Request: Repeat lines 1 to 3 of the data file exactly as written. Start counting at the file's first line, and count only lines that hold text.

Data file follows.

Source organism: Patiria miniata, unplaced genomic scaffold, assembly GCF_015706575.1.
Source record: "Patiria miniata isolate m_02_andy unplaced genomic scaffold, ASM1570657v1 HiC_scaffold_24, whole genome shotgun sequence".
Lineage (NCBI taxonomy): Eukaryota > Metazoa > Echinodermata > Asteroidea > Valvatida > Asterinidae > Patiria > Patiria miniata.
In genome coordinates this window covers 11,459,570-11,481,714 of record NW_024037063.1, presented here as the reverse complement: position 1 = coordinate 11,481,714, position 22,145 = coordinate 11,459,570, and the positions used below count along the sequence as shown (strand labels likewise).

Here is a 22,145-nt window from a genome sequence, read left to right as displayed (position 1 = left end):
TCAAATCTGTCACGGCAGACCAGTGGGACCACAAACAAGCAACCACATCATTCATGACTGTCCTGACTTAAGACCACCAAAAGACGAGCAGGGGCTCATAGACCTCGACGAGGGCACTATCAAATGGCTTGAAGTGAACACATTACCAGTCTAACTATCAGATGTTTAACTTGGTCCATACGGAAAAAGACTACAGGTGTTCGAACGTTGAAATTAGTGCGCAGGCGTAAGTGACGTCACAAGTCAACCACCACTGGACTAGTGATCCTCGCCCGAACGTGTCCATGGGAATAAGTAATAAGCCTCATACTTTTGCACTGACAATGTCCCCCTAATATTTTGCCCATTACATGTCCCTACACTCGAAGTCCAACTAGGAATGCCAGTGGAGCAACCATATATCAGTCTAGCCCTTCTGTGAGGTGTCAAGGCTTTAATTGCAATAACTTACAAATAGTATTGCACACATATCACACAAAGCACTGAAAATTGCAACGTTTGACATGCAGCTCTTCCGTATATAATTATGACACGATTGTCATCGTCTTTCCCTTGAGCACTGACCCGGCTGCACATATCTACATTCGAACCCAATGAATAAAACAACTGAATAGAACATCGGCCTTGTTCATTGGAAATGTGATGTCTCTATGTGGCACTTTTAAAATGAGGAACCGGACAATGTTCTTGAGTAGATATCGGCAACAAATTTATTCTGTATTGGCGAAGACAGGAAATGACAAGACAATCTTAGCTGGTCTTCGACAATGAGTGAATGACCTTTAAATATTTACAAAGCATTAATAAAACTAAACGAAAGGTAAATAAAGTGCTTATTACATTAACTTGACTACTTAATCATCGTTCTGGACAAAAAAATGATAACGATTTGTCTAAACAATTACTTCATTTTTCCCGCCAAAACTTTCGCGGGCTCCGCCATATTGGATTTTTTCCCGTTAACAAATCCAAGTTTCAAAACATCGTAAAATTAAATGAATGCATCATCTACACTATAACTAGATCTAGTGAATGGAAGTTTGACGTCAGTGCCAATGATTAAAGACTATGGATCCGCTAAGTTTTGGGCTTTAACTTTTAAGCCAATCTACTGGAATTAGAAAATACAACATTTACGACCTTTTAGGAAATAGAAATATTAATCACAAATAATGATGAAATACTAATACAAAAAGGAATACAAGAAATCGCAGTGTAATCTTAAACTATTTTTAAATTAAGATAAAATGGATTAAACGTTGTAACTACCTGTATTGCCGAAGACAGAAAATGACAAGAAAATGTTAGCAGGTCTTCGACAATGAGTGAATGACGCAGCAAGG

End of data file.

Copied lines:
Source organism: Patiria miniata, unplaced genomic scaffold, assembly GCF_015706575.1.
Source record: "Patiria miniata isolate m_02_andy unplaced genomic scaffold, ASM1570657v1 HiC_scaffold_24, whole genome shotgun sequence".
Lineage (NCBI taxonomy): Eukaryota > Metazoa > Echinodermata > Asteroidea > Valvatida > Asterinidae > Patiria > Patiria miniata.